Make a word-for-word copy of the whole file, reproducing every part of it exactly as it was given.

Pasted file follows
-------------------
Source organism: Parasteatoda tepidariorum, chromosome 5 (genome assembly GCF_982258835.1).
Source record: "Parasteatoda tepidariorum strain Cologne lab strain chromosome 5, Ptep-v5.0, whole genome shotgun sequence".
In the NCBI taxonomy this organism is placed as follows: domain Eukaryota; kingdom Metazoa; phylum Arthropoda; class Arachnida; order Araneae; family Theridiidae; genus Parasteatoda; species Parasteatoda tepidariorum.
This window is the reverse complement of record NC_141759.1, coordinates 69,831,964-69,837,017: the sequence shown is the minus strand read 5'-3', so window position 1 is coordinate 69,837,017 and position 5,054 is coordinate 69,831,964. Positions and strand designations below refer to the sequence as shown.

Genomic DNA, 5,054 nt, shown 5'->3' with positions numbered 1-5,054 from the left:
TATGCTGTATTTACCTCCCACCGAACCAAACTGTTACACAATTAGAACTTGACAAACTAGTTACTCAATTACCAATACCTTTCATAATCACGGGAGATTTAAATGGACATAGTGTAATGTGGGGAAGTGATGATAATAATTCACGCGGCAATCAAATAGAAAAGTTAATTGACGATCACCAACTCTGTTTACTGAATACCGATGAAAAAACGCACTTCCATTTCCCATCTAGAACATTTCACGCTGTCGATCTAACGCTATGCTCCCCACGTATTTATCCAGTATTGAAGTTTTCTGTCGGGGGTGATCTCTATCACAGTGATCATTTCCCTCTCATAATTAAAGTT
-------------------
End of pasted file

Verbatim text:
Source organism: Parasteatoda tepidariorum, chromosome 5 (genome assembly GCF_982258835.1).
Source record: "Parasteatoda tepidariorum strain Cologne lab strain chromosome 5, Ptep-v5.0, whole genome shotgun sequence".
In the NCBI taxonomy this organism is placed as follows: domain Eukaryota; kingdom Metazoa; phylum Arthropoda; class Arachnida; order Araneae; family Theridiidae; genus Parasteatoda; species Parasteatoda tepidariorum.
This window is the reverse complement of record NC_141759.1, coordinates 69,831,964-69,837,017: the sequence shown is the minus strand read 5'-3', so window position 1 is coordinate 69,837,017 and position 5,054 is coordinate 69,831,964. Positions and strand designations below refer to the sequence as shown.

Genomic DNA, 5,054 nt, shown 5'->3' with positions numbered 1-5,054 from the left:
TATGCTGTATTTACCTCCCACCGAACCAAACTGTTACACAATTAGAACTTGACAAACTAGTTACTCAATTACCAATACCTTTCATAATCACGGGAGATTTAAATGGACATAGTGTAATGTGGGGAAGTGATGATAATAATTCACGCGGCAATCAAATAGAAAAGTTAATTGACGATCACCAACTCTGTTTACTGAATACCGATGAAAAAACGCACTTCCATTTCCCATCTAGAACATTTCACGCTGTCGATCTAACGCTATGCTCCCCACGTATTTATCCAGTATTGAAGTTTTCTGTCGGGGGTGATCTCTATCACAGTGATCATTTCCCTCTCATAATTAAAGTT